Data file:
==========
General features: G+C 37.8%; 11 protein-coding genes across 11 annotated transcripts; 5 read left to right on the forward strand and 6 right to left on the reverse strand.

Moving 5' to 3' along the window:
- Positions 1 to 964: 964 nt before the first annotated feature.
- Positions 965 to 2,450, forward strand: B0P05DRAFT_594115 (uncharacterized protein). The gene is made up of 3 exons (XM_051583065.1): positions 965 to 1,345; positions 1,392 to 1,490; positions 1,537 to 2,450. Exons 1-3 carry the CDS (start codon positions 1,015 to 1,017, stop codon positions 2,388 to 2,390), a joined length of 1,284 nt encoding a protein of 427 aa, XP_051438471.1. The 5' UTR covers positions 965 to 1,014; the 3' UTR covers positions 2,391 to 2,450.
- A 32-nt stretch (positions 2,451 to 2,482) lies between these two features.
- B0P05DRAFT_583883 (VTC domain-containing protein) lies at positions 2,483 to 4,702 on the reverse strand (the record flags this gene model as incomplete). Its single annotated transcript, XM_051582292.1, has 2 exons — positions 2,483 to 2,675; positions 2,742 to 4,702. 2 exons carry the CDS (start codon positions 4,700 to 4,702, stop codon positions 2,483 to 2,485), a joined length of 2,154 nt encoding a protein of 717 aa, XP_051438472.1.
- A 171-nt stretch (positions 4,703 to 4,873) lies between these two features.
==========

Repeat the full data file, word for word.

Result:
General features: G+C 37.8%; 11 protein-coding genes across 11 annotated transcripts; 5 read left to right on the forward strand and 6 right to left on the reverse strand.

Moving 5' to 3' along the window:
- Positions 1 to 964: 964 nt before the first annotated feature.
- Positions 965 to 2,450, forward strand: B0P05DRAFT_594115 (uncharacterized protein). The gene is made up of 3 exons (XM_051583065.1): positions 965 to 1,345; positions 1,392 to 1,490; positions 1,537 to 2,450. Exons 1-3 carry the CDS (start codon positions 1,015 to 1,017, stop codon positions 2,388 to 2,390), a joined length of 1,284 nt encoding a protein of 427 aa, XP_051438471.1. The 5' UTR covers positions 965 to 1,014; the 3' UTR covers positions 2,391 to 2,450.
- A 32-nt stretch (positions 2,451 to 2,482) lies between these two features.
- B0P05DRAFT_583883 (VTC domain-containing protein) lies at positions 2,483 to 4,702 on the reverse strand (the record flags this gene model as incomplete). Its single annotated transcript, XM_051582292.1, has 2 exons — positions 2,483 to 2,675; positions 2,742 to 4,702. 2 exons carry the CDS (start codon positions 4,700 to 4,702, stop codon positions 2,483 to 2,485), a joined length of 2,154 nt encoding a protein of 717 aa, XP_051438472.1.
- A 171-nt stretch (positions 4,703 to 4,873) lies between these two features.